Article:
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Hey there, time traveller!
This article was published 01/03/2008 (5446 days ago), so information in it may no longer be current.

(Warning: Anyone with a weak stomach is advised to skip ahead.)


TALK about your ill-gotten gains!

Readers may find this hard to digest, but a healthy number of people actively hoard airsickness bags. Yes, the sort commonly provided to passengers aboard planes in the event they (choose a euphemism) toss their cookies/lose their lunch/clear their tonsils.

Not only does a fellow from Massachusetts maintain an Air Sickness Bag Virtual Museum at (visitors are encouraged to become “patrons of puke” by donating to Steven Silberberg’s cause), but the Guinness Book of World Records credits a Netherlands man, Niek Vermeulen, with having the largest collection: 5,180 and counting.

Unusual? Sweden’s Rune Tapper certainly thought so when he set out to establish his first Internet site 15 years ago.

“The story is that in the ’90s, people were making their own web pages and I wanted to start one of my own, too,” Tapper says from his home in Kumla. “Most of the early sites I saw featured people’s cats or dogs, but since none of those were getting many hits, I decided I needed something odd to set myself apart.”

Tapper, a radio engineer, posted scans of five airsickness bags he’d kept as mementos of past trips.

He soon learned that his subject matter wasn’t as idiosyncratic as he thought.

“Within days, e-mails began pouring in from collectors everywhere looking to swap,” he says. “To the point where I now have over 1,000 bags and a network of agents all over the world.”

Tapper’s lot can be enjoyed at his present-day website, Rune’s Barf Bag Collection ( There, 1,204 bags from 468 airlines in 132 countries are arranged in alphabetical order by continent of origin.

The true north strong and free is well-represented, thanks to specimens from Air Canada, CP Air and Canada 3000. (Zip, a defunct Canuck carrier formerly based in Calgary, avoided the whole two-official-languages debate by simply writing “Yuk” on its pouches.)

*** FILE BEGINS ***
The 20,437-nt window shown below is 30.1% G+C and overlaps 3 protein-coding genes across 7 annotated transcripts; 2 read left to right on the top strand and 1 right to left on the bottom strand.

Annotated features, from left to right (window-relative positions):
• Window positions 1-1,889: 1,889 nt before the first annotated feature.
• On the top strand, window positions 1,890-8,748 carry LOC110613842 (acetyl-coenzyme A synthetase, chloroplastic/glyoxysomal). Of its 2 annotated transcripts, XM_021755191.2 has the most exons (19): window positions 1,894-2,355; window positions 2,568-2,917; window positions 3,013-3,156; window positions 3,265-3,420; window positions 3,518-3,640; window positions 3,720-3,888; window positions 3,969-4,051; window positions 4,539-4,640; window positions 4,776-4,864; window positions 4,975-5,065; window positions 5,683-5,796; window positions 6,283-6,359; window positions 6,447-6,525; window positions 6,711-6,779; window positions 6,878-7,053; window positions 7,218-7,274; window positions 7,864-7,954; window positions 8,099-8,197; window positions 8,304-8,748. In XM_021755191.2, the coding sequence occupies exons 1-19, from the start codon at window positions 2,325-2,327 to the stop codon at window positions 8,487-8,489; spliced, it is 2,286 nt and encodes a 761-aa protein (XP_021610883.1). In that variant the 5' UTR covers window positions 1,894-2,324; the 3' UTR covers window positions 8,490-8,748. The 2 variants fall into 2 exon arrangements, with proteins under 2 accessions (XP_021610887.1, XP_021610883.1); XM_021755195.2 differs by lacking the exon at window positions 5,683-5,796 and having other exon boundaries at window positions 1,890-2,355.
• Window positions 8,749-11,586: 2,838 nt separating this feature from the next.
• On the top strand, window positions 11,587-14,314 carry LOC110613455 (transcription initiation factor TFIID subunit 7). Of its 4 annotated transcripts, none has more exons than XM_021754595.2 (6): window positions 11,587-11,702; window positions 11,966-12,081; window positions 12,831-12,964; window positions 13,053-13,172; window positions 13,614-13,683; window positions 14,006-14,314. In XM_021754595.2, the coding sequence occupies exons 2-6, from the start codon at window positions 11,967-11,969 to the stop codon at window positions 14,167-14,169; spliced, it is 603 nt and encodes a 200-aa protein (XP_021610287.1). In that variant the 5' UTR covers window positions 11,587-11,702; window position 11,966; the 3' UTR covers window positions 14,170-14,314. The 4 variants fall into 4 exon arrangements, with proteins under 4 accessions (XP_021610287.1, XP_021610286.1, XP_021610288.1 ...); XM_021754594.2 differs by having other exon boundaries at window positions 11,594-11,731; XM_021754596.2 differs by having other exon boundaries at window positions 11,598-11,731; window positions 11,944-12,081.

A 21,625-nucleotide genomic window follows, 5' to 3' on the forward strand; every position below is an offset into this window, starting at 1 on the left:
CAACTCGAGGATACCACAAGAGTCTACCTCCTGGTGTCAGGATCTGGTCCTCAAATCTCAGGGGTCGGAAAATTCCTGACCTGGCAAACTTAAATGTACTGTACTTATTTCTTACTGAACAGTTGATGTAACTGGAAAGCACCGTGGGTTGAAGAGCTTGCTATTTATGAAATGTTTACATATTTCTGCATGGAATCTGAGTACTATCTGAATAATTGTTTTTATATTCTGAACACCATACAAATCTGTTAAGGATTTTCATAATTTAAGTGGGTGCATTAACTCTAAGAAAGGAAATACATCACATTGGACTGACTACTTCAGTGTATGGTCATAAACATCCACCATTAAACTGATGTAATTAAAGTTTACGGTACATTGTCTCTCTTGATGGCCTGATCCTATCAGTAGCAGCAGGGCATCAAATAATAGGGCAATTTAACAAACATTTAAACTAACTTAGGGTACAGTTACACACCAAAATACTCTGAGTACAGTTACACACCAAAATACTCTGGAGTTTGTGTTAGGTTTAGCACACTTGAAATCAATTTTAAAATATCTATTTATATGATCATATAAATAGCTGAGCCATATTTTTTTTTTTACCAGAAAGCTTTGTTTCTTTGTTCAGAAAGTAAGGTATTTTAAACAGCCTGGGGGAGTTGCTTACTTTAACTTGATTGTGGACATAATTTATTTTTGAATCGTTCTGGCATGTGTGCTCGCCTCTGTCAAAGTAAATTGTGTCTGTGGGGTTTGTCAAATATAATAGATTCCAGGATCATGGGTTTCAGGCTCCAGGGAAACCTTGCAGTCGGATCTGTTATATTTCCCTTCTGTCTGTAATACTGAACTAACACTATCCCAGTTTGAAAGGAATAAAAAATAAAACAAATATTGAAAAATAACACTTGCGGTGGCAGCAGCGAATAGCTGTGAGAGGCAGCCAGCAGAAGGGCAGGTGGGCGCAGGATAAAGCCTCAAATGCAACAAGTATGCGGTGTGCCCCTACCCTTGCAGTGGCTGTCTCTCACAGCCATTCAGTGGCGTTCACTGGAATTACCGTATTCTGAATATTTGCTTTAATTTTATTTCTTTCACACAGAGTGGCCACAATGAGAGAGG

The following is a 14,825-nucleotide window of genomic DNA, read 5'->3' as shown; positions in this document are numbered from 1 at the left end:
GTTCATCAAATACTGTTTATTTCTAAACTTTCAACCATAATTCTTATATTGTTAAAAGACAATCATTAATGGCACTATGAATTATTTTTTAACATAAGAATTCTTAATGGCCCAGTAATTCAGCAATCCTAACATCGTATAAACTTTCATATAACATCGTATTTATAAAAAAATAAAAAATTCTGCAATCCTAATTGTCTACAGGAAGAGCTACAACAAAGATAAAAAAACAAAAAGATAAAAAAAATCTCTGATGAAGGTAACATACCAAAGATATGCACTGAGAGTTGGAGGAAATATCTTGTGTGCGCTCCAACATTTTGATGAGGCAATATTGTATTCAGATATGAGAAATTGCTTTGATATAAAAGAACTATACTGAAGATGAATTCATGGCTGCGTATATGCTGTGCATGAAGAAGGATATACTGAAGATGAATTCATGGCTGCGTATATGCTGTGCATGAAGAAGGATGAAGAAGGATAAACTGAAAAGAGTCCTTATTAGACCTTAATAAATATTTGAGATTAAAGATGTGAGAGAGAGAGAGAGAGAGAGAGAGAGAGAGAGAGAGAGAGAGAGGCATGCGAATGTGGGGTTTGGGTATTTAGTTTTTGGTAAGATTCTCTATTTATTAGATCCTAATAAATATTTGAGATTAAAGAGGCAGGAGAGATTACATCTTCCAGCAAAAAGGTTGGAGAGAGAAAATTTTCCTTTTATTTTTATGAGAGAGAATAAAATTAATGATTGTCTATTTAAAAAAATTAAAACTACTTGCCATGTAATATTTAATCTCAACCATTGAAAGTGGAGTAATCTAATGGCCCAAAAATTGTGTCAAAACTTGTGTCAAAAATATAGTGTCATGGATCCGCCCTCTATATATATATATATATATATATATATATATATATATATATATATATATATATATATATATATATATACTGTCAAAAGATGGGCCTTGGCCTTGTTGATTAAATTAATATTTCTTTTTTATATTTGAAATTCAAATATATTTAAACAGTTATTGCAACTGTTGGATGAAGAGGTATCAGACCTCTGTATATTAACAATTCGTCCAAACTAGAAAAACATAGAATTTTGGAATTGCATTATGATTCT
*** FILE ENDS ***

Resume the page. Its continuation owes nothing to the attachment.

Aside from unanimously agreeing that bags should be unsoiled, people differ in the approach they take to collecting, Tapper says.

“There are some who only keep bags from their personal travels while others concentrate on specific parts of the world. Most require that their bags must be absolutely flat, with no wrinkles or stains.”

And although vintage examples have fetched as much as $220 on eBay, the vast majority of hobbyists rely on trades to build up their cache. (Modern-day airsickness bags were invented in 1949 by North Dakotan Gilmore Schjeldahl. Tapper believes some of his bags go back 40 years, but that’s hard to verify, he says, because so few harbour any type of date stamp.)

Über-rare novelty bags with no links to the friendly skies whatsoever are always in high demand, Tanner says. Those include politically charged sacks like the one issued by the Public Advocate of the United States that read: “Hillary Clinton Barf Bag: Socialized medicine makes me sick.”

Some organizations have turned to airsickness bags as a form of advertising. A Florida credit union, for example, lured in new customers by giving away bags asking, ‘Is your bank making you sick?’ Even Hollywood has gotten in on the act: in 1974, theatre owners doled out plastic-lined receptacles to people lining up to see horror flick The Exorcist.

Certain airlines cater to collectors by releasing limited-edition bags. For a brief period, Germany-based Hapag Lloyd Express dispensed vessels that said, tongue-in-cheek, “Thank you for your criticism!” And in 2005, Richard Branson’s Virgin Atlantic Airways issued a set of four airsickness bags promoting the Star Wars Episode III: Revenge of the Sith video game.

Nowadays, however, more and more companies are cutting costs by providing generic airsickness bags only.

“We are very, very upset by this,” Tapper says. “Most North American airlines now use plain white bags — it is a disgrace!”

If there’s such a thing as a Holy Grail of airsickness bags, it would either be a souvenir from Air Force One, the jet used to transport the president of the United States, or one from the space shuttle.

“There is another, but I’m not sure if it actually exists,” says Tapper. “In the motion picture Independence Day, there was a scene with a grey bag with a presidential seal on it. I’d love to get my hands on that.”

Tapper, who stores his vast assortment in a series of shoeboxes, seems to sense the question that is coming next.

“Have I ever used an airsickness bag? Just once, when I was 10 years old and flew from Norrköping to Visby.”

And what about others? How do friends and family react to Tapper’s preoccupation?

“Are you kidding? My wife left me and my neighbours hate me,” he says half-jokingly.

If you have any airsickness bags you think Rune Tapper would be interested in, feel free to contact him through his website. All donors net a mention in his Hall of Fame.

If you’d like to share the story of your collection with our readers — anything from soup to lug nuts — please contact David Sanderson at His column appears bimonthly.

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